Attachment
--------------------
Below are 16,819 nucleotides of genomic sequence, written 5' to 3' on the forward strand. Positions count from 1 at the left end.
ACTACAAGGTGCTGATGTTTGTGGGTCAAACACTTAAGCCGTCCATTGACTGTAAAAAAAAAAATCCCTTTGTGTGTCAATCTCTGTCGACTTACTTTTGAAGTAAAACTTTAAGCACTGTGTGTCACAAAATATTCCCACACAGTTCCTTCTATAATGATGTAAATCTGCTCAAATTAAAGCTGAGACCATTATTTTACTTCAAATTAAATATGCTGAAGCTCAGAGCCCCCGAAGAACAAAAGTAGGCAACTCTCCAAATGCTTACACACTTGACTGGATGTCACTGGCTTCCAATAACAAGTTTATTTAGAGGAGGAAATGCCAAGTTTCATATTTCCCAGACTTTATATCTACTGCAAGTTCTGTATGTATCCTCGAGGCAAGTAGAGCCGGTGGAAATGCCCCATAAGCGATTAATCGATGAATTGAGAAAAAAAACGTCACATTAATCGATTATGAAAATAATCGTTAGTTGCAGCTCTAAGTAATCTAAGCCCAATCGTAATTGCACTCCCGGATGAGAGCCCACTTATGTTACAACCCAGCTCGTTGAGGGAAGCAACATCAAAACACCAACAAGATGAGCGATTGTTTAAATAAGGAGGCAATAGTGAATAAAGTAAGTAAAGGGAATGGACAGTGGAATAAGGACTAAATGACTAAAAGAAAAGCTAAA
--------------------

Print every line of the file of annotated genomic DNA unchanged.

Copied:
Below are 16,819 nucleotides of genomic sequence, written 5' to 3' on the forward strand. Positions count from 1 at the left end.
ACTACAAGGTGCTGATGTTTGTGGGTCAAACACTTAAGCCGTCCATTGACTGTAAAAAAAAAAATCCCTTTGTGTGTCAATCTCTGTCGACTTACTTTTGAAGTAAAACTTTAAGCACTGTGTGTCACAAAATATTCCCACACAGTTCCTTCTATAATGATGTAAATCTGCTCAAATTAAAGCTGAGACCATTATTTTACTTCAAATTAAATATGCTGAAGCTCAGAGCCCCCGAAGAACAAAAGTAGGCAACTCTCCAAATGCTTACACACTTGACTGGATGTCACTGGCTTCCAATAACAAGTTTATTTAGAGGAGGAAATGCCAAGTTTCATATTTCCCAGACTTTATATCTACTGCAAGTTCTGTATGTATCCTCGAGGCAAGTAGAGCCGGTGGAAATGCCCCATAAGCGATTAATCGATGAATTGAGAAAAAAAACGTCACATTAATCGATTATGAAAATAATCGTTAGTTGCAGCTCTAAGTAATCTAAGCCCAATCGTAATTGCACTCCCGGATGAGAGCCCACTTATGTTACAACCCAGCTCGTTGAGGGAAGCAACATCAAAACACCAACAAGATGAGCGATTGTTTAAATAAGGAGGCAATAGTGAATAAAGTAAGTAAAGGGAATGGACAGTGGAATAAGGACTAAATGACTAAAAGAAAAGCTAAA